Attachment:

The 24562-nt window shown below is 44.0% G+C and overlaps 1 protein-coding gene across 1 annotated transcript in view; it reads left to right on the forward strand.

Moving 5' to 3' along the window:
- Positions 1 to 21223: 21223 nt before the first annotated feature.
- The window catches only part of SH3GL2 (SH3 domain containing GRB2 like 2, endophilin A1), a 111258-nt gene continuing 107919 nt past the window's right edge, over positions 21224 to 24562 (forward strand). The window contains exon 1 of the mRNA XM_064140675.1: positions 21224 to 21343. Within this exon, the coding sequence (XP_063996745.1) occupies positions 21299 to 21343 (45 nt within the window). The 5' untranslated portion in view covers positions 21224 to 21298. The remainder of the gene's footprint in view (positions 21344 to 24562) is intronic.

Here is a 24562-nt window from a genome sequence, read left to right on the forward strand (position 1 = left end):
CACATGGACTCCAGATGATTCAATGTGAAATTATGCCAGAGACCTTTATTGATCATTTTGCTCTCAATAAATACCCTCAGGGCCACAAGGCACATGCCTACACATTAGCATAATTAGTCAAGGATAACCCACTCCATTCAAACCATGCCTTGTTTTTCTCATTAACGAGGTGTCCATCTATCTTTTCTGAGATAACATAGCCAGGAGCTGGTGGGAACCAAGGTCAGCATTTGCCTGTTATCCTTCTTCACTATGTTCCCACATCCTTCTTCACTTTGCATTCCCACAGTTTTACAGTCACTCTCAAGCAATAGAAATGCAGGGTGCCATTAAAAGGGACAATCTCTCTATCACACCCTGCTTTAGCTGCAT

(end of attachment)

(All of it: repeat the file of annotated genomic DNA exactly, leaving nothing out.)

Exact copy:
The 24562-nt window shown below is 44.0% G+C and overlaps 1 protein-coding gene across 1 annotated transcript in view; it reads left to right on the forward strand.

Moving 5' to 3' along the window:
- Positions 1 to 21223: 21223 nt before the first annotated feature.
- The window catches only part of SH3GL2 (SH3 domain containing GRB2 like 2, endophilin A1), a 111258-nt gene continuing 107919 nt past the window's right edge, over positions 21224 to 24562 (forward strand). The window contains exon 1 of the mRNA XM_064140675.1: positions 21224 to 21343. Within this exon, the coding sequence (XP_063996745.1) occupies positions 21299 to 21343 (45 nt within the window). The 5' untranslated portion in view covers positions 21224 to 21298. The remainder of the gene's footprint in view (positions 21344 to 24562) is intronic.

Here is a 24562-nt window from a genome sequence, read left to right on the forward strand (position 1 = left end):
CACATGGACTCCAGATGATTCAATGTGAAATTATGCCAGAGACCTTTATTGATCATTTTGCTCTCAATAAATACCCTCAGGGCCACAAGGCACATGCCTACACATTAGCATAATTAGTCAAGGATAACCCACTCCATTCAAACCATGCCTTGTTTTTCTCATTAACGAGGTGTCCATCTATCTTTTCTGAGATAACATAGCCAGGAGCTGGTGGGAACCAAGGTCAGCATTTGCCTGTTATCCTTCTTCACTATGTTCCCACATCCTTCTTCACTTTGCATTCCCACAGTTTTACAGTCACTCTCAAGCAATAGAAATGCAGGGTGCCATTAAAAGGGACAATCTCTCTATCACACCCTGCTTTAGCTGCAT